The Thirteenth Amendment to the US Constitution, which outlaws slavery, was passed 150 years ago. But the state of Mississippi never ratified it – until the movie ‘Lincoln’ led to the discovery of the missing paperwork.
Mississippi has already come into the spotlight for its inaction regarding the official ban on slavery. It wasn’t until 1995 that the state voted to ratify the Thirteenth Amendment, long after all other states had voted to do so. But even though lawmakers unanimously voted for the resolution, the paperwork was never submitted and the amendment failed to become official.
After watching the movie ‘Lincoln’, which premiered in late 2012, a Mississippi professor’s curiosity led to his discovery of the state’s shortcoming. Dr. Ranjan Batra, an associate professor of neurobiology and anatomical sciences at the University of Mississippi Medical Center, conducted further research on the ratification of the Thirteenth Amendment after watching the film.
The recent immigrant from India then discovered something that state lawmakers had failed to notice: a clerical error prevented the ratification from becoming official after the Senate voted upon it in 1995. The state had never officially notified the US Archivist, the Clarion Ledger reports.
Batra immediately informed Ken Sullivan, an anatomical material specialist for UMC’s body donation program, of his discovery – and Sullivan conducted further research to confirm his colleague’s findings.
“What an amendment to have an error in filing,” Dick Molpus, former Mississippi secretary of state, told the Clarion Ledger. “Thanks to Ken Sullivan for being a good citizen in bringing this oversight to light, so it can be corrected.”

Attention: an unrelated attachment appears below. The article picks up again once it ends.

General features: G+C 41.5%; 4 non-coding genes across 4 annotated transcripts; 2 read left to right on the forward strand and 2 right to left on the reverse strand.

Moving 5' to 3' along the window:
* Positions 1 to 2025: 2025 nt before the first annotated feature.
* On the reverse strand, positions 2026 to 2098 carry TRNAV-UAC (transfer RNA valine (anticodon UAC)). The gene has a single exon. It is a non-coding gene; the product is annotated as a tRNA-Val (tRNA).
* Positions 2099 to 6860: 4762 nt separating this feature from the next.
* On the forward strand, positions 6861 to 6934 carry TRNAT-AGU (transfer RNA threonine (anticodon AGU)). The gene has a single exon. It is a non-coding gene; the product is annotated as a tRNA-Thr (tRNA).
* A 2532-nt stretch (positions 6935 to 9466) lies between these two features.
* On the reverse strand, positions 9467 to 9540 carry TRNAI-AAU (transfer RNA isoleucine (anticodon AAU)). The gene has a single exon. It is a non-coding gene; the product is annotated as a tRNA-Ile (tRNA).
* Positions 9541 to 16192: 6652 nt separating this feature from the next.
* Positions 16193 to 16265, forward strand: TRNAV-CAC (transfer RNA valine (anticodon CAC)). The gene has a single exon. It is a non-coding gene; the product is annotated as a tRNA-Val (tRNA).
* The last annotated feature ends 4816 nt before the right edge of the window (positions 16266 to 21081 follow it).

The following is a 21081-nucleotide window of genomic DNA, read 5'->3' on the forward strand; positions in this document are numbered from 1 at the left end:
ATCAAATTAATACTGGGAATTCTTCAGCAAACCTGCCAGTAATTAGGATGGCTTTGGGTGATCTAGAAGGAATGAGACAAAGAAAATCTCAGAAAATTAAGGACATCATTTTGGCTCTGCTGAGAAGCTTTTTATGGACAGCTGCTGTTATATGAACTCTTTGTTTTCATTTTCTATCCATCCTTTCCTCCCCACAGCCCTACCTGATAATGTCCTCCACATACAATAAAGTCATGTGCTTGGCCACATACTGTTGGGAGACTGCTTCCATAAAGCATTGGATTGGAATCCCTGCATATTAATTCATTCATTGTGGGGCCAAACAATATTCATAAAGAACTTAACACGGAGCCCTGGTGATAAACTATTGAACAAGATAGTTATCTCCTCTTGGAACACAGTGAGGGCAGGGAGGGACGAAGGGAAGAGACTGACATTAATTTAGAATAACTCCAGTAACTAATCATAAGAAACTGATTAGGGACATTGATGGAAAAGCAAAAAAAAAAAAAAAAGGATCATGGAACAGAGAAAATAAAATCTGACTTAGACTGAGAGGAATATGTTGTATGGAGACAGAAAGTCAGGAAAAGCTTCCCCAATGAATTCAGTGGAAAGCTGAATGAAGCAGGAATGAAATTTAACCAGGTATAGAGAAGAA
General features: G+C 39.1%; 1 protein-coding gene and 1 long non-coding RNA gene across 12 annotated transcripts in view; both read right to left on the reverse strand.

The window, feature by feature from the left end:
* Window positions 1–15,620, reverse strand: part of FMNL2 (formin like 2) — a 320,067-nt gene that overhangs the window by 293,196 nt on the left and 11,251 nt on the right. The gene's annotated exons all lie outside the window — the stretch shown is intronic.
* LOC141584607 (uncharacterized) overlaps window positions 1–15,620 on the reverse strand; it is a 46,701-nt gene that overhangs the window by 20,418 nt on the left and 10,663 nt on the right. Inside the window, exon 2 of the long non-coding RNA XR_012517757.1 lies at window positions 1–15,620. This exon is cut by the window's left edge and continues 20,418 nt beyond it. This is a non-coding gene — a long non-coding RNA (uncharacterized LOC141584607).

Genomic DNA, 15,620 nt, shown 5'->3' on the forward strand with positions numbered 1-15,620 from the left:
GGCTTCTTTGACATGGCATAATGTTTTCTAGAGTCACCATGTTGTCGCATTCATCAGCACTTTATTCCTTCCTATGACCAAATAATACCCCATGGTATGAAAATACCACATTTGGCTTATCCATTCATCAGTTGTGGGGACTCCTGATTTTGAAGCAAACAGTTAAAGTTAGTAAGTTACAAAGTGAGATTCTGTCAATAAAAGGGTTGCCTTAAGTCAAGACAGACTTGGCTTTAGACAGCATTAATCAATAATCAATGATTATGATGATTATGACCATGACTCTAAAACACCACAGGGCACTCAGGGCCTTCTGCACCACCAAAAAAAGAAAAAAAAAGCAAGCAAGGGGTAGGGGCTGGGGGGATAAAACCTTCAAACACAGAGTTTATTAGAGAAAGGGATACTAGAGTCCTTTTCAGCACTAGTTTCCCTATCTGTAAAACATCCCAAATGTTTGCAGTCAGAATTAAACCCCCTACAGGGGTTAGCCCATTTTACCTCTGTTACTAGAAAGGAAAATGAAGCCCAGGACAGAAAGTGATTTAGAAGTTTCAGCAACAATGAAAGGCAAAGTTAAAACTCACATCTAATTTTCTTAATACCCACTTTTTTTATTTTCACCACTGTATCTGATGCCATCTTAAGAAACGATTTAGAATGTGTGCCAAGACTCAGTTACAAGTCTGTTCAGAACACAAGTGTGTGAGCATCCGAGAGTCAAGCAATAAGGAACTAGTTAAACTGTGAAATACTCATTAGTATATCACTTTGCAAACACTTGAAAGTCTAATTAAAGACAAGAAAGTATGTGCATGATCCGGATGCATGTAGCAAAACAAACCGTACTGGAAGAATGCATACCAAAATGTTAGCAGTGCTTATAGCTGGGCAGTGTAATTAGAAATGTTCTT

In the months since Batra noticed the error in November, the state has worked towards completing the paperwork to officially ban slavery. The Office of the Federal Register received a copy of the resolution on Jan. 30, and the state officially ratified the Thirteenth Amendment on Feb. 7.
“We’re very deliberate in our state. We finally got it right,” Charles Barth, director of the Federal Register, told the Clarion Ledger.
“Now it’s officially filed and recorded.”
The move is long overdue: 36 US states had already ratified the amendment when it was adopted in 1865 and most other states added their votes in the late 1800s. Kentucky ratified the amendment in 1976, after having rejected it in 1865.
But even though all US states have been opposed to the use of slavery for decades, Mississippi did not officially ban the use of slavery and involuntary servitude until the year 2013.
“It was long overdue,” Mississippi Secretary of State Delbert Hosemann said after the final papers were filed this month.
And 150 years after the passage of the Thirteenth Amendment, Americans can finally rest assured that every state has agreed to it.